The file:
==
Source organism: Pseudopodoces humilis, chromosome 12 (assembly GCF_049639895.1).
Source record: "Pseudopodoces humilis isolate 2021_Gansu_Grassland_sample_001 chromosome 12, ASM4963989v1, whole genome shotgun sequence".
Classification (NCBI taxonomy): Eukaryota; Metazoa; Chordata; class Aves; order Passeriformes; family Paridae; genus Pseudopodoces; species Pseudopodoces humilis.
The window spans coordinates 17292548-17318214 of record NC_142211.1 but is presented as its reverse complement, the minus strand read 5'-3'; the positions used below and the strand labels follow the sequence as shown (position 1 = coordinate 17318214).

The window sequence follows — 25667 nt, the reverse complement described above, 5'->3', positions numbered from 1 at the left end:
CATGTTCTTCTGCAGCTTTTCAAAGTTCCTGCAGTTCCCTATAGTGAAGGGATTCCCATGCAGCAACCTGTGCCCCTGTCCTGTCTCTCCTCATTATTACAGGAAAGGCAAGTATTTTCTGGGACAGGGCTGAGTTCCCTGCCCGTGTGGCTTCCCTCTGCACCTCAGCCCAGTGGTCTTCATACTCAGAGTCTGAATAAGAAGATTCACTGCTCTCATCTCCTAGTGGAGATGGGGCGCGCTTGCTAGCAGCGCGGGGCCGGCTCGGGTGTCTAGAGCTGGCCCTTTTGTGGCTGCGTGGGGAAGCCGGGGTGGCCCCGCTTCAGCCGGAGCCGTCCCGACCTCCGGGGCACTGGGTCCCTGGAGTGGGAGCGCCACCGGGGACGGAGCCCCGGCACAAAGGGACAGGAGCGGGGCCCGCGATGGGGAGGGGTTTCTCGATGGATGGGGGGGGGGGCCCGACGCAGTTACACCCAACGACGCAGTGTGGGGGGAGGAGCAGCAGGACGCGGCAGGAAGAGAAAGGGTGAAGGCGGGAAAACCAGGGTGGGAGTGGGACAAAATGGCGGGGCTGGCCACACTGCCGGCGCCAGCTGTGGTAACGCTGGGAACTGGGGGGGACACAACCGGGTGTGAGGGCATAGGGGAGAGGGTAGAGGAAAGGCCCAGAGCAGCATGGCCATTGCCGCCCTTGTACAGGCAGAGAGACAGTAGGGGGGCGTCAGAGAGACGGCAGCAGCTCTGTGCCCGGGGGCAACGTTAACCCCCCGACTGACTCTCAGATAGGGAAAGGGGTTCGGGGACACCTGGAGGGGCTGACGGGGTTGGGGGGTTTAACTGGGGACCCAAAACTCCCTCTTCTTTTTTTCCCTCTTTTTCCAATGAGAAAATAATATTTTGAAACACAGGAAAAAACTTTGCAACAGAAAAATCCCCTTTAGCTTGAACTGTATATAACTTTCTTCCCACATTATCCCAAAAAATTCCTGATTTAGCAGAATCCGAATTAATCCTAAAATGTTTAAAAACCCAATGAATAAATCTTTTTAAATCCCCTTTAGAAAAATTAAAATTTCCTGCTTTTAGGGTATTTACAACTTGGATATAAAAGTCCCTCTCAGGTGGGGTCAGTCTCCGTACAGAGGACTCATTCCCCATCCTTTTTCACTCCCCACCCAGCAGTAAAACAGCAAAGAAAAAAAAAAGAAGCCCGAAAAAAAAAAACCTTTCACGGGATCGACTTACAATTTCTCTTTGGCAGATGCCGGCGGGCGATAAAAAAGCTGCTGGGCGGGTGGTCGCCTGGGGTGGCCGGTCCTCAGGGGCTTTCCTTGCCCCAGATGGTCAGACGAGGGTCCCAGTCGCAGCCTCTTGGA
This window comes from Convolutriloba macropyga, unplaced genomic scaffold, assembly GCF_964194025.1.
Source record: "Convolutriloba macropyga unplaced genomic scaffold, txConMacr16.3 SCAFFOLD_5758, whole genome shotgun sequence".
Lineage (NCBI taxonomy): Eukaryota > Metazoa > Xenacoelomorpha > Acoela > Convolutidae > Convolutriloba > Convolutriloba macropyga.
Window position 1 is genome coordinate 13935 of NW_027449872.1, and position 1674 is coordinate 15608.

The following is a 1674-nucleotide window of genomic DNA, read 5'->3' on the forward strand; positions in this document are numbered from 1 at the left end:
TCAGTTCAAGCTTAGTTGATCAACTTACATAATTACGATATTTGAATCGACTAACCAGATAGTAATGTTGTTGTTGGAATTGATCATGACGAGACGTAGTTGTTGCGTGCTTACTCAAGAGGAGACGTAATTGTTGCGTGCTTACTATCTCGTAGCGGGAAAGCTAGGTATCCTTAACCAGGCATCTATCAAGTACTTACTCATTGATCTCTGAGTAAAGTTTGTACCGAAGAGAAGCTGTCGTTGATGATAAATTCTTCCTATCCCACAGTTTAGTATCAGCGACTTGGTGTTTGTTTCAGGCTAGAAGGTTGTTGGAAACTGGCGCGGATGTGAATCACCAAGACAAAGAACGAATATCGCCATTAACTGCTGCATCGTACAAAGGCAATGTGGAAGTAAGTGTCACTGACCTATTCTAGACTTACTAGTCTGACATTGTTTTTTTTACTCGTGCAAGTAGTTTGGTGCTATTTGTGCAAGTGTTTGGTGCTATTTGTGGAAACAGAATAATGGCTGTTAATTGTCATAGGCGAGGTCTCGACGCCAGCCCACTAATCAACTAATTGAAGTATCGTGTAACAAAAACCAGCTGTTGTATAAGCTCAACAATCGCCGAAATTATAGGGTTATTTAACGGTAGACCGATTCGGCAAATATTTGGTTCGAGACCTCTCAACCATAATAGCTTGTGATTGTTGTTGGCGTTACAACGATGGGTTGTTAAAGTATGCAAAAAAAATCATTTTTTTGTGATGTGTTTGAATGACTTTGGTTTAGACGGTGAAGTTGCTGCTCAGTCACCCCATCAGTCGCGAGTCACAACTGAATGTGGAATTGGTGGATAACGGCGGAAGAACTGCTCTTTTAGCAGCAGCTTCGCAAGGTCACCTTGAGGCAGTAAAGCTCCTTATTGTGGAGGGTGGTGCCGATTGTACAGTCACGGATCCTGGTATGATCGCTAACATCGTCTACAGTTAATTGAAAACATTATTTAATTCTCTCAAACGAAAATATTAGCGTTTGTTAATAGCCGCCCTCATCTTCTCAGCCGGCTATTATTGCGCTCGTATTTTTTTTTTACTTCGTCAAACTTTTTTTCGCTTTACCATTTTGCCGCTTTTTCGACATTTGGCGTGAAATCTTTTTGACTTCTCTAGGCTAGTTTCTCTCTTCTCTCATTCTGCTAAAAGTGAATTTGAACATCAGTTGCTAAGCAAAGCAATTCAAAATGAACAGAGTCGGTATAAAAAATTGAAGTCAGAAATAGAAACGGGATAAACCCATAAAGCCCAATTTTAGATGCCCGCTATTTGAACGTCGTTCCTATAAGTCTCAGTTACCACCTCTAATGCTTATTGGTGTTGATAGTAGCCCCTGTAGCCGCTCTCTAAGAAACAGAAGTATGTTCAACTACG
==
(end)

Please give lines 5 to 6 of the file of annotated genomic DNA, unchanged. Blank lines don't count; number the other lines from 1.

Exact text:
The window sequence follows — 25667 nt, the reverse complement described above, 5'->3', positions numbered from 1 at the left end:
CATGTTCTTCTGCAGCTTTTCAAAGTTCCTGCAGTTCCCTATAGTGAAGGGATTCCCATGCAGCAACCTGTGCCCCTGTCCTGTCTCTCCTCATTATTACAGGAAAGGCAAGTATTTTCTGGGACAGGGCTGAGTTCCCTGCCCGTGTGGCTTCCCTCTGCACCTCAGCCCAGTGGTCTTCATACTCAGAGTCTGAATAAGAAGATTCACTGCTCTCATCTCCTAGTGGAGATGGGGCGCGCTTGCTAGCAGCGCGGGGCCGGCTCGGGTGTCTAGAGCTGGCCCTTTTGTGGCTGCGTGGGGAAGCCGGGGTGGCCCCGCTTCAGCCGGAGCCGTCCCGACCTCCGGGGCACTGGGTCCCTGGAGTGGGAGCGCCACCGGGGACGGAGCCCCGGCACAAAGGGACAGGAGCGGGGCCCGCGATGGGGAGGGGTTTCTCGATGGATGGGGGGGGGGGCCCGACGCAGTTACACCCAACGACGCAGTGTGGGGGGAGGAGCAGCAGGACGCGGCAGGAAGAGAAAGGGTGAAGGCGGGAAAACCAGGGTGGGAGTGGGACAAAATGGCGGGGCTGGCCACACTGCCGGCGCCAGCTGTGGTAACGCTGGGAACTGGGGGGGACACAACCGGGTGTGAGGGCATAGGGGAGAGGGTAGAGGAAAGGCCCAGAGCAGCATGGCCATTGCCGCCCTTGTACAGGCAGAGAGACAGTAGGGGGGCGTCAGAGAGACGGCAGCAGCTCTGTGCCCGGGGGCAACGTTAACCCCCCGACTGACTCTCAGATAGGGAAAGGGGTTCGGGGACACCTGGAGGGGCTGACGGGGTTGGGGGGTTTAACTGGGGACCCAAAACTCCCTCTTCTTTTTTTCCCTCTTTTTCCAATGAGAAAATAATATTTTGAAACACAGGAAAAAACTTTGCAACAGAAAAATCCCCTTTAGCTTGAACTGTATATAACTTTCTTCCCACATTATCCCAAAAAATTCCTGATTTAGCAGAATCCGAATTAATCCTAAAATGTTTAAAAACCCAATGAATAAATCTTTTTAAATCCCCTTTAGAAAAATTAAAATTTCCTGCTTTTAGGGTATTTACAACTTGGATATAAAAGTCCCTCTCAGGTGGGGTCAGTCTCCGTACAGAGGACTCATTCCCCATCCTTTTTCACTCCCCACCCAGCAGTAAAACAGCAAAGAAAAAAAAAAGAAGCCCGAAAAAAAAAAACCTTTCACGGGATCGACTTACAATTTCTCTTTGGCAGATGCCGGCGGGCGATAAAAAAGCTGCTGGGCGGGTGGTCGCCTGGGGTGGCCGGTCCTCAGGGGCTTTCCTTGCCCCAGATGGTCAGACGAGGGTCCCAGTCGCAGCCTCTTGGA